Results: Text (39) Images (0)

You searched for

Modify your search terms or add filters

Filtered by

Sort by
Results per page
Results showing
1 - 25 of 39 (2 pages)
    Page 1 of 2
1690–1815: Chinoiserie, Indiennerie, Turquerie and Egyptomania

Adam Geczy

Source: Fashion and Orientalism. Dress, Textiles and Culture from the 17th to the 21st Century 2013

Book chapter

See, mademoiselle, how that goes well with your Chinese-style hairstyle, your mantle of peacock feathers, your petticoat of celadon and gold, your cinnamon bottoms and your shoes of jade…

Uniforms as Work Dress for Civilians and Military

Thomas S. Abler

Source: Berg Encyclopedia of World Dress and Fashion. The United States and Canada 2010

Encyclopedia entry

Uniforms are distinctive but standard forms of dress associated with particular occupations and/or social institutions and either supplied or regulated by the associated institution. In donning a uniform one assumes a social role. Since uniforms are often worn in hierarchal institutions, anyone wearing the same uniform can be expected to perform in a similar fashion in a given situation. In initial battles of World War II the soldiers and sailors of the United States wore the British-style steel

Overview of Taiwan

Ching-Yi Cheng and Hsu-Chun Su

Source: Berg Encyclopedia of World Dress and Fashion. East Asia 2010

Encyclopedia entry

The impact of Confucian philosophy on all aspects of Chinese life is evident in the attire of the Han people of Taiwan, specifically as regards the notion of the Doctrine of the Mean, which emphasizes personal introspection and emotional control, focused on cultural nurturing and the rejection of human vanity. Dress preserves modesty by covering the body and obscuring its shape. Importance is placed on inner beauty, the term for which literally means “charm”—the spiritual and cultural quality hop

Court Dress of Thailand: History and Symbolic Significance

Susan Conway

Source: Berg Encyclopedia of World Dress and Fashion. South Asia and Southeast Asia 2010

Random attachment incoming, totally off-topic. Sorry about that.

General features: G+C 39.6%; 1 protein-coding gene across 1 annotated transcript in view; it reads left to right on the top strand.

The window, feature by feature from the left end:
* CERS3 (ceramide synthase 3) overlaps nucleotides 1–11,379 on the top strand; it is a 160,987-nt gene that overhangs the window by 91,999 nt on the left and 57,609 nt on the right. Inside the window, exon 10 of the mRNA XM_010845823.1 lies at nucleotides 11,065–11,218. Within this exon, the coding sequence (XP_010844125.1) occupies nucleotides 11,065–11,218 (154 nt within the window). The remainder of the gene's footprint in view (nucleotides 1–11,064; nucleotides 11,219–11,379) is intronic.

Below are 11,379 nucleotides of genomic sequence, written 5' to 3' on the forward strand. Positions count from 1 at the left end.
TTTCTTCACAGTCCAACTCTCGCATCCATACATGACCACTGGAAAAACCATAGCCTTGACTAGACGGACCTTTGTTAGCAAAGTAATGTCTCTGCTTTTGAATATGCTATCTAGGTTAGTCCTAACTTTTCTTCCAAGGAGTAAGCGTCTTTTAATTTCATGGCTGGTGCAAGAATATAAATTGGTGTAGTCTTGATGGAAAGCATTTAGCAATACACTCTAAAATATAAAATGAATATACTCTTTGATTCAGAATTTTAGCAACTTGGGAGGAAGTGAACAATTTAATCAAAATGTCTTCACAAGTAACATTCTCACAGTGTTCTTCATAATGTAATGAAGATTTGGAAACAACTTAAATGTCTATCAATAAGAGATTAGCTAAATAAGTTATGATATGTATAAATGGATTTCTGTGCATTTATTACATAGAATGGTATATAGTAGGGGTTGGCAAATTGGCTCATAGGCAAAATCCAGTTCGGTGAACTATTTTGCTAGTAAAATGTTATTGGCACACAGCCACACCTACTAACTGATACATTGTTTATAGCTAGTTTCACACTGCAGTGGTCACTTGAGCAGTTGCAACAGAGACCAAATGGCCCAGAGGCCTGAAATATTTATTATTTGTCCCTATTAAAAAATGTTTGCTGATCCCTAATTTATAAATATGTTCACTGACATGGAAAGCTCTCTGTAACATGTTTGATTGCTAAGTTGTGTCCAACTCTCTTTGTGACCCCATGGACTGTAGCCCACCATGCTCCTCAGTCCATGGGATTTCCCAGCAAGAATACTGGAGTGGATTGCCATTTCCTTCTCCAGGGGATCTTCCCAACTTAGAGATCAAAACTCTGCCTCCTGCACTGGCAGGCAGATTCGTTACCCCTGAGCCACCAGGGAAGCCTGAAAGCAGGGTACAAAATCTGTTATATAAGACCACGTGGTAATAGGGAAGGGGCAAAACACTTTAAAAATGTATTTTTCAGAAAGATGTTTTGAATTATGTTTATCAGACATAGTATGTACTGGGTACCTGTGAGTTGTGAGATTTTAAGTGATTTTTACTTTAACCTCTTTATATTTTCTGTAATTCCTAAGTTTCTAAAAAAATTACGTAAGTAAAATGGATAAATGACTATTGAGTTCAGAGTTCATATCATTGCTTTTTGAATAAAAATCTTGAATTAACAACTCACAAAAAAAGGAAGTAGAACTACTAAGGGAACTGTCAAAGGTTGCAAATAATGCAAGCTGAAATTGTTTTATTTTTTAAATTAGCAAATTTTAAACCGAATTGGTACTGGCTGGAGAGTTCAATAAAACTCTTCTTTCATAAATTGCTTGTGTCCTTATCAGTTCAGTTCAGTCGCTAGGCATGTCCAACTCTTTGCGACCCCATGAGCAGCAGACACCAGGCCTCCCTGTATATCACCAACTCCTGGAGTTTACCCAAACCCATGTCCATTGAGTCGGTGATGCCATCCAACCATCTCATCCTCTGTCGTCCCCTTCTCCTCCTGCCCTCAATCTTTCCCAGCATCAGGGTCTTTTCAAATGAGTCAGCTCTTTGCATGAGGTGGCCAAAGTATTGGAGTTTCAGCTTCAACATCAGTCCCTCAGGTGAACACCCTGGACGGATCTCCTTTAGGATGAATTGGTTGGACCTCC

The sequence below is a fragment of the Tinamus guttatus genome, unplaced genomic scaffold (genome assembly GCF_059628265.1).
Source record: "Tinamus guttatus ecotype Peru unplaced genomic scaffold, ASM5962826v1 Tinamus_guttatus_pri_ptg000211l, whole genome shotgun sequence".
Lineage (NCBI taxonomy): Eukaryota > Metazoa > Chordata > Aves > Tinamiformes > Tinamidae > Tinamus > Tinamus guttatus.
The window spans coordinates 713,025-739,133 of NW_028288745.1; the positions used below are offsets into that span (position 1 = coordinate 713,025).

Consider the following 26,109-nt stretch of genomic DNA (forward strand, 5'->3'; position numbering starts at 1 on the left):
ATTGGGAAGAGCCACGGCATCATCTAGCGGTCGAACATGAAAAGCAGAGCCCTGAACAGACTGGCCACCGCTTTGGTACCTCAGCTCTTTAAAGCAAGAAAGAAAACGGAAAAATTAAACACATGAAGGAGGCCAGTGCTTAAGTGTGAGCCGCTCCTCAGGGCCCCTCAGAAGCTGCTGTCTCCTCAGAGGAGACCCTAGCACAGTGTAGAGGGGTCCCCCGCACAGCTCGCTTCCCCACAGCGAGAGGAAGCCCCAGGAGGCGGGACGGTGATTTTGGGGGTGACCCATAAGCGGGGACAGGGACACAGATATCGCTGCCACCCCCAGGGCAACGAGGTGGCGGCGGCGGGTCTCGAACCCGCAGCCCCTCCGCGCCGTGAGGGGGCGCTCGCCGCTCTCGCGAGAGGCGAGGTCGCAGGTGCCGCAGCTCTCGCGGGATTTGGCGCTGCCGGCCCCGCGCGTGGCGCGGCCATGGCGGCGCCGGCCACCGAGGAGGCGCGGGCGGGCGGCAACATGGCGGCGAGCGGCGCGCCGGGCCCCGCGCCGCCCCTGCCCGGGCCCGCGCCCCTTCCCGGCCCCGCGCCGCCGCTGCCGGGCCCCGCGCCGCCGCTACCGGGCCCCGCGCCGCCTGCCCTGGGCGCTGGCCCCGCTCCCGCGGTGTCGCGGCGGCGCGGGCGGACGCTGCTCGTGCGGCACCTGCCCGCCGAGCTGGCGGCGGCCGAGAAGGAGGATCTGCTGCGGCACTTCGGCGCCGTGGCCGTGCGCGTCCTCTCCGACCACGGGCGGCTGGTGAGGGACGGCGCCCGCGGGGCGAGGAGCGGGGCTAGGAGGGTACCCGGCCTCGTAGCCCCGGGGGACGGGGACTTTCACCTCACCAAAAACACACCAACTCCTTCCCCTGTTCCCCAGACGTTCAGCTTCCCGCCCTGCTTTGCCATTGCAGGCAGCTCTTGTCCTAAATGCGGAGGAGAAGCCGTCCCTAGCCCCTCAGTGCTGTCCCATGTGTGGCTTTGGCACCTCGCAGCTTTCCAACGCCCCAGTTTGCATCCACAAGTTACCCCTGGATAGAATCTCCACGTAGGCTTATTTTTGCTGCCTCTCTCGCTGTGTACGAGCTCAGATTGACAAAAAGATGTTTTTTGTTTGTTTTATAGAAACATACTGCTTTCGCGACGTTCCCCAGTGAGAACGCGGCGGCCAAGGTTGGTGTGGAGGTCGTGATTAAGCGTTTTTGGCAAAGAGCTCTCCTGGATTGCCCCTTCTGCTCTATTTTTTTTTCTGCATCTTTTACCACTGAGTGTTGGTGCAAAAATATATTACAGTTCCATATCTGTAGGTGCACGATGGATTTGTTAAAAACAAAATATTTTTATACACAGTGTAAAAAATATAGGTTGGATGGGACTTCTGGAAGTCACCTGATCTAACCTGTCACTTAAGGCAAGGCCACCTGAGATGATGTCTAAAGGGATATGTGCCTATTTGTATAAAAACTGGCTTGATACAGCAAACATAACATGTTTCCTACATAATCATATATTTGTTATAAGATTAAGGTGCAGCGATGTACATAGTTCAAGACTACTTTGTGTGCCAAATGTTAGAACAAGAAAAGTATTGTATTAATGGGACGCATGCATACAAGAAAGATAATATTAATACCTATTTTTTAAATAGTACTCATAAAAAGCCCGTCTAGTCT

Encyclopedia entry

According to ancient Buddhist chronicles, Thai royalty descended from heaven. Rule by divine right flourished, reinforced by the Khmer belief that kings were manifestations of Brahmanical gods. Thai royalty adopted Hindu court rituals, while Buddhist monks performed rites reflecting the belief that the king is a bodhisattva (a reincarnated Buddha who is a spiritual guide). Early figurines of boddhisatva wear long draped cloth and elaborate jewelry. Sumptuary laws reinforced belief in the king as

Secondhand Clothing

Heike Jenss

Source: Berg Encyclopedia of World Dress and Fashion. West Europe 2010

Encyclopedia entry

The term secondhand clothing connotes garments that enter a second or new circle of use after they have been worn or used by a previous owner. The handing down, sale, and reuse of previously worn garments have been common practices throughout the history of dress. Even into the twentieth century, garments were expensive goods and often a family investment that was passed on to the next generation or traded and exchanged for other goods. With the wider accessibility of fashion and the acceleration

Croatia: Urban Dress, Seventeenth to Nineteenth Centuries

Andrea Klobučar

Source: Berg Encyclopedia of World Dress and Fashion. East Europe, Russia, and the Caucasus 2010

Encyclopedia entry

Only a few urban centers had the status of free royal towns in seventeenth-century Croatia, which was predominately rural; fashion was for the rich. Cultural influences came via trade routes from Austria, Italy, and Germany. Fifteenth- and sixteenth-century traders from Dubrovnik had opened offices in England, wool fabrics from London being prized. Dubrovnik women, living between East and West, wore beautiful clothing from both. Eighteenth-century Croatian aristocrats imitated luxurious Parisian

Acadians

Jenna Tedrick Kuttruff

Source: Berg Encyclopedia of World Dress and Fashion. The United States and Canada 2010

Encyclopedia entry

The Louisiana Acadians were originally French peasants who immigrated in the early 1600s to Acadie, the modern Canadian provinces of Nova Scotia and New Brunswick, bringing their simple dress and methods of production with them to the New World. In 1755, Acadie was surrendered by the French to the English, who subsequently expelled all Acadians who would not submit to the English Crown. Following the ensuing exodus, Acadian exiles sought to preserve their cultural identity by seeking out isolated

Orientalism in Western Dress and Stage Costume

Lloyd Llewellyn-Jones

Source: Berg Encyclopedia of World Dress and Fashion. Central and Southwest Asia 2010

Encyclopedia entry

From the time of the European Renaissance, the West has been fascinated by the image of the “mysterious,” “exotic,” and “erotic” East. Sometimes, as Edward Said explored in his 1978 book Orientalism, this Western view of the East has been so dependent on the fantastical imaginings of European (and North American) authors, artists, and musicians that the realities of Eastern cultures and societies have been deliberately submerged beneath a vision of “theatricalized” Eastern despotism, characterize